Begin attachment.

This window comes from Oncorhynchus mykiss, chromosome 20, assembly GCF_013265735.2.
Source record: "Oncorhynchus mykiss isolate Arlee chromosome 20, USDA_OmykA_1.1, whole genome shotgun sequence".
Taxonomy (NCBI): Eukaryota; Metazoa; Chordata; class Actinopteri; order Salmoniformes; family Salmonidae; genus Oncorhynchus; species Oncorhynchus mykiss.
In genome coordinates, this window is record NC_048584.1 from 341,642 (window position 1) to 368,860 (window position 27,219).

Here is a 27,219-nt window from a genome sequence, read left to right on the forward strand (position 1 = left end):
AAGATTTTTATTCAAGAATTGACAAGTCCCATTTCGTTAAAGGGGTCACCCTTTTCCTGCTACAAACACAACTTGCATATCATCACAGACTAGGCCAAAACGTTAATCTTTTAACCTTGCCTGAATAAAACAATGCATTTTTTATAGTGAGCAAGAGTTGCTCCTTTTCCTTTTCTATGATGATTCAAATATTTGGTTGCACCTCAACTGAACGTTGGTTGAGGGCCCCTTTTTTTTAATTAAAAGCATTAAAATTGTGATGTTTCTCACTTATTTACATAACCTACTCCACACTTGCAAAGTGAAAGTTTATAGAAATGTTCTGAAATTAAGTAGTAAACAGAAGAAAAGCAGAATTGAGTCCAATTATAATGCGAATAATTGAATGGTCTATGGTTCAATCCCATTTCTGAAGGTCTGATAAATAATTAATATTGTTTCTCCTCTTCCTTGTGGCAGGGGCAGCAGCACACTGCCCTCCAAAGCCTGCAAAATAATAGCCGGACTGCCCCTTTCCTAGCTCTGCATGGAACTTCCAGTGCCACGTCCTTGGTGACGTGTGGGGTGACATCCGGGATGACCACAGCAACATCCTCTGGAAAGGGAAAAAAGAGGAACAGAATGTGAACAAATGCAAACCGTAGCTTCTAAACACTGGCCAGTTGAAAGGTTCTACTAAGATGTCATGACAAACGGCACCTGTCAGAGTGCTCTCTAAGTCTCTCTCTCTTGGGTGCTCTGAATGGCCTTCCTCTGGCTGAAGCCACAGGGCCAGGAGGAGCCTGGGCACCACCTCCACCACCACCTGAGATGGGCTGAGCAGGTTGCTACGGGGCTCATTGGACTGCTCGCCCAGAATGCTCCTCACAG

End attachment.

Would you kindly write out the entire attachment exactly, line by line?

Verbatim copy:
This window comes from Oncorhynchus mykiss, chromosome 20, assembly GCF_013265735.2.
Source record: "Oncorhynchus mykiss isolate Arlee chromosome 20, USDA_OmykA_1.1, whole genome shotgun sequence".
Taxonomy (NCBI): Eukaryota; Metazoa; Chordata; class Actinopteri; order Salmoniformes; family Salmonidae; genus Oncorhynchus; species Oncorhynchus mykiss.
In genome coordinates, this window is record NC_048584.1 from 341,642 (window position 1) to 368,860 (window position 27,219).

Here is a 27,219-nt window from a genome sequence, read left to right on the forward strand (position 1 = left end):
AAGATTTTTATTCAAGAATTGACAAGTCCCATTTCGTTAAAGGGGTCACCCTTTTCCTGCTACAAACACAACTTGCATATCATCACAGACTAGGCCAAAACGTTAATCTTTTAACCTTGCCTGAATAAAACAATGCATTTTTTATAGTGAGCAAGAGTTGCTCCTTTTCCTTTTCTATGATGATTCAAATATTTGGTTGCACCTCAACTGAACGTTGGTTGAGGGCCCCTTTTTTTTAATTAAAAGCATTAAAATTGTGATGTTTCTCACTTATTTACATAACCTACTCCACACTTGCAAAGTGAAAGTTTATAGAAATGTTCTGAAATTAAGTAGTAAACAGAAGAAAAGCAGAATTGAGTCCAATTATAATGCGAATAATTGAATGGTCTATGGTTCAATCCCATTTCTGAAGGTCTGATAAATAATTAATATTGTTTCTCCTCTTCCTTGTGGCAGGGGCAGCAGCACACTGCCCTCCAAAGCCTGCAAAATAATAGCCGGACTGCCCCTTTCCTAGCTCTGCATGGAACTTCCAGTGCCACGTCCTTGGTGACGTGTGGGGTGACATCCGGGATGACCACAGCAACATCCTCTGGAAAGGGAAAAAAGAGGAACAGAATGTGAACAAATGCAAACCGTAGCTTCTAAACACTGGCCAGTTGAAAGGTTCTACTAAGATGTCATGACAAACGGCACCTGTCAGAGTGCTCTCTAAGTCTCTCTCTCTTGGGTGCTCTGAATGGCCTTCCTCTGGCTGAAGCCACAGGGCCAGGAGGAGCCTGGGCACCACCTCCACCACCACCTGAGATGGGCTGAGCAGGTTGCTACGGGGCTCATTGGACTGCTCGCCCAGAATGCTCCTCACAG